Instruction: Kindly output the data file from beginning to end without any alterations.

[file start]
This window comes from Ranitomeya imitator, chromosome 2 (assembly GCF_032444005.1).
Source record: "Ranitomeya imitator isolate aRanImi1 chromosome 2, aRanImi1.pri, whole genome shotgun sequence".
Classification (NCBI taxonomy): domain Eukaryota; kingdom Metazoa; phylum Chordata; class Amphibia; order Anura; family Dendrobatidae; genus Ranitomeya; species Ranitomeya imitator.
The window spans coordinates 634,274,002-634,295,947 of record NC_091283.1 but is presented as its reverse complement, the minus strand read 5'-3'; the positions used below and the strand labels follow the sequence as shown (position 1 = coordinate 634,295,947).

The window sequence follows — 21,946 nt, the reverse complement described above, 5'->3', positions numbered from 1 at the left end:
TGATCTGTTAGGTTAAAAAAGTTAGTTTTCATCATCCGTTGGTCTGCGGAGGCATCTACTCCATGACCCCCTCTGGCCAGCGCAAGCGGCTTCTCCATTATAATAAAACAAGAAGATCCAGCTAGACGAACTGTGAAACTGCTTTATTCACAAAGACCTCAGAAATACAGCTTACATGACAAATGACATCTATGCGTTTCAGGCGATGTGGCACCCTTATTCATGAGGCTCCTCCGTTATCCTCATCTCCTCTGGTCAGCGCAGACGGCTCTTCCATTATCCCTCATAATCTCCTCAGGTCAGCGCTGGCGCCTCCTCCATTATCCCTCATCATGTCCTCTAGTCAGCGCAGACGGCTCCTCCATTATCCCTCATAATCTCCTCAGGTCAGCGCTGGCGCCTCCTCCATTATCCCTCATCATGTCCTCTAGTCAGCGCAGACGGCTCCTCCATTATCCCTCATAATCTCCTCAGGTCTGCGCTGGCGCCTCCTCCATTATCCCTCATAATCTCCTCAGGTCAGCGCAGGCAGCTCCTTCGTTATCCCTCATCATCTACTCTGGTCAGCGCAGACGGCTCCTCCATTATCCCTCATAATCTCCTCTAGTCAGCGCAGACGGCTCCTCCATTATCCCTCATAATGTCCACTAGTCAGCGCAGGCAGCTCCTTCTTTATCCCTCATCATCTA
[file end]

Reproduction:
This window comes from Ranitomeya imitator, chromosome 2 (assembly GCF_032444005.1).
Source record: "Ranitomeya imitator isolate aRanImi1 chromosome 2, aRanImi1.pri, whole genome shotgun sequence".
Classification (NCBI taxonomy): domain Eukaryota; kingdom Metazoa; phylum Chordata; class Amphibia; order Anura; family Dendrobatidae; genus Ranitomeya; species Ranitomeya imitator.
The window spans coordinates 634,274,002-634,295,947 of record NC_091283.1 but is presented as its reverse complement, the minus strand read 5'-3'; the positions used below and the strand labels follow the sequence as shown (position 1 = coordinate 634,295,947).

The window sequence follows — 21,946 nt, the reverse complement described above, 5'->3', positions numbered from 1 at the left end:
TGATCTGTTAGGTTAAAAAAGTTAGTTTTCATCATCCGTTGGTCTGCGGAGGCATCTACTCCATGACCCCCTCTGGCCAGCGCAAGCGGCTTCTCCATTATAATAAAACAAGAAGATCCAGCTAGACGAACTGTGAAACTGCTTTATTCACAAAGACCTCAGAAATACAGCTTACATGACAAATGACATCTATGCGTTTCAGGCGATGTGGCACCCTTATTCATGAGGCTCCTCCGTTATCCTCATCTCCTCTGGTCAGCGCAGACGGCTCTTCCATTATCCCTCATAATCTCCTCAGGTCAGCGCTGGCGCCTCCTCCATTATCCCTCATCATGTCCTCTAGTCAGCGCAGACGGCTCCTCCATTATCCCTCATAATCTCCTCAGGTCAGCGCTGGCGCCTCCTCCATTATCCCTCATCATGTCCTCTAGTCAGCGCAGACGGCTCCTCCATTATCCCTCATAATCTCCTCAGGTCTGCGCTGGCGCCTCCTCCATTATCCCTCATAATCTCCTCAGGTCAGCGCAGGCAGCTCCTTCGTTATCCCTCATCATCTACTCTGGTCAGCGCAGACGGCTCCTCCATTATCCCTCATAATCTCCTCTAGTCAGCGCAGACGGCTCCTCCATTATCCCTCATAATGTCCACTAGTCAGCGCAGGCAGCTCCTTCTTTATCCCTCATCATCTA